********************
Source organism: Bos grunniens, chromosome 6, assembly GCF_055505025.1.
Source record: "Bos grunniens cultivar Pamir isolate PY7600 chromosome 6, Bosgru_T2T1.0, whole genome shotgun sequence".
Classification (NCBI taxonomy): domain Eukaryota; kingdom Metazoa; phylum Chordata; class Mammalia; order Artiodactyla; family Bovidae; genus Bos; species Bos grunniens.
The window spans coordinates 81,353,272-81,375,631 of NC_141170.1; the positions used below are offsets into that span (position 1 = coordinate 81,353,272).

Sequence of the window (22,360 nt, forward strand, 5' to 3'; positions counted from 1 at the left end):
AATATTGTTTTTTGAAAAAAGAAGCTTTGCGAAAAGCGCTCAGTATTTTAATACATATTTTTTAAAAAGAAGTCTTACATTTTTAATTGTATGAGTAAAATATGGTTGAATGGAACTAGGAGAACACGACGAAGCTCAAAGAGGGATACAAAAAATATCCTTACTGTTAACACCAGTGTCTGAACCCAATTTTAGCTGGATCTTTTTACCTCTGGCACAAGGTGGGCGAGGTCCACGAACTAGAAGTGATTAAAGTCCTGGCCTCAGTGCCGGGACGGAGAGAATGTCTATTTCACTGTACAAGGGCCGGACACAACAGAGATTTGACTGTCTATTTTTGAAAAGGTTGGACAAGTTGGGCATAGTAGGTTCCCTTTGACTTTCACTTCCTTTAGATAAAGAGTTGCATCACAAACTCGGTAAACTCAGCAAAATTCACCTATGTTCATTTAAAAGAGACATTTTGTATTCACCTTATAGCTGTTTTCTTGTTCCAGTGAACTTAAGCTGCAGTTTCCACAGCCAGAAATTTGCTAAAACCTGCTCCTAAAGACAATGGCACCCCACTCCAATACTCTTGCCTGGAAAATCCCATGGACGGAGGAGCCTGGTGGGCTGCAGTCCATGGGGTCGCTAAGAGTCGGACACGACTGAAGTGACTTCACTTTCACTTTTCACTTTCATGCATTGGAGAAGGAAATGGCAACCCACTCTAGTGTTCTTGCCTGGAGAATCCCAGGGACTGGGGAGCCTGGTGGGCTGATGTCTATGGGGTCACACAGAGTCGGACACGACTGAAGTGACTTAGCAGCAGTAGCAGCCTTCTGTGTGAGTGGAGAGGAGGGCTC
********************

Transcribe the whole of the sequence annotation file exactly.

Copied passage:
Source organism: Bos grunniens, chromosome 6, assembly GCF_055505025.1.
Source record: "Bos grunniens cultivar Pamir isolate PY7600 chromosome 6, Bosgru_T2T1.0, whole genome shotgun sequence".
Classification (NCBI taxonomy): domain Eukaryota; kingdom Metazoa; phylum Chordata; class Mammalia; order Artiodactyla; family Bovidae; genus Bos; species Bos grunniens.
The window spans coordinates 81,353,272-81,375,631 of NC_141170.1; the positions used below are offsets into that span (position 1 = coordinate 81,353,272).

Sequence of the window (22,360 nt, forward strand, 5' to 3'; positions counted from 1 at the left end):
AATATTGTTTTTTGAAAAAAGAAGCTTTGCGAAAAGCGCTCAGTATTTTAATACATATTTTTTAAAAAGAAGTCTTACATTTTTAATTGTATGAGTAAAATATGGTTGAATGGAACTAGGAGAACACGACGAAGCTCAAAGAGGGATACAAAAAATATCCTTACTGTTAACACCAGTGTCTGAACCCAATTTTAGCTGGATCTTTTTACCTCTGGCACAAGGTGGGCGAGGTCCACGAACTAGAAGTGATTAAAGTCCTGGCCTCAGTGCCGGGACGGAGAGAATGTCTATTTCACTGTACAAGGGCCGGACACAACAGAGATTTGACTGTCTATTTTTGAAAAGGTTGGACAAGTTGGGCATAGTAGGTTCCCTTTGACTTTCACTTCCTTTAGATAAAGAGTTGCATCACAAACTCGGTAAACTCAGCAAAATTCACCTATGTTCATTTAAAAGAGACATTTTGTATTCACCTTATAGCTGTTTTCTTGTTCCAGTGAACTTAAGCTGCAGTTTCCACAGCCAGAAATTTGCTAAAACCTGCTCCTAAAGACAATGGCACCCCACTCCAATACTCTTGCCTGGAAAATCCCATGGACGGAGGAGCCTGGTGGGCTGCAGTCCATGGGGTCGCTAAGAGTCGGACACGACTGAAGTGACTTCACTTTCACTTTTCACTTTCATGCATTGGAGAAGGAAATGGCAACCCACTCTAGTGTTCTTGCCTGGAGAATCCCAGGGACTGGGGAGCCTGGTGGGCTGATGTCTATGGGGTCACACAGAGTCGGACACGACTGAAGTGACTTAGCAGCAGTAGCAGCCTTCTGTGTGAGTGGAGAGGAGGGCTC